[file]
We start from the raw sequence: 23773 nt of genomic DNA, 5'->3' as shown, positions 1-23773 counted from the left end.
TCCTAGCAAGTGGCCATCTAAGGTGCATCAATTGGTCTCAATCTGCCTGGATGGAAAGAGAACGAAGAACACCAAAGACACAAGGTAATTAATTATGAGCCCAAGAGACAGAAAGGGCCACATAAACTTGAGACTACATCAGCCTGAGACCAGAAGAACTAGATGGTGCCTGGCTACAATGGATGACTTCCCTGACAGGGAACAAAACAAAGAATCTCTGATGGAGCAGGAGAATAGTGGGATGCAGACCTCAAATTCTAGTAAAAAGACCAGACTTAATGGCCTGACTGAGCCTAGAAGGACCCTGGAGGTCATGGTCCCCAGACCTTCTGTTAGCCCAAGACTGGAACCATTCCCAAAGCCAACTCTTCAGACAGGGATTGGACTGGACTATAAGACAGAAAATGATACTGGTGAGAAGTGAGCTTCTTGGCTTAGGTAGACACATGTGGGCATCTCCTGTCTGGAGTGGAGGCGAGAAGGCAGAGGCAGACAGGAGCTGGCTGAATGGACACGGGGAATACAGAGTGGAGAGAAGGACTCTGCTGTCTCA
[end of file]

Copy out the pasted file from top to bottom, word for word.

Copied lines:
We start from the raw sequence: 23773 nt of genomic DNA, 5'->3' as shown, positions 1-23773 counted from the left end.
TCCTAGCAAGTGGCCATCTAAGGTGCATCAATTGGTCTCAATCTGCCTGGATGGAAAGAGAACGAAGAACACCAAAGACACAAGGTAATTAATTATGAGCCCAAGAGACAGAAAGGGCCACATAAACTTGAGACTACATCAGCCTGAGACCAGAAGAACTAGATGGTGCCTGGCTACAATGGATGACTTCCCTGACAGGGAACAAAACAAAGAATCTCTGATGGAGCAGGAGAATAGTGGGATGCAGACCTCAAATTCTAGTAAAAAGACCAGACTTAATGGCCTGACTGAGCCTAGAAGGACCCTGGAGGTCATGGTCCCCAGACCTTCTGTTAGCCCAAGACTGGAACCATTCCCAAAGCCAACTCTTCAGACAGGGATTGGACTGGACTATAAGACAGAAAATGATACTGGTGAGAAGTGAGCTTCTTGGCTTAGGTAGACACATGTGGGCATCTCCTGTCTGGAGTGGAGGCGAGAAGGCAGAGGCAGACAGGAGCTGGCTGAATGGACACGGGGAATACAGAGTGGAGAGAAGGACTCTGCTGTCTCA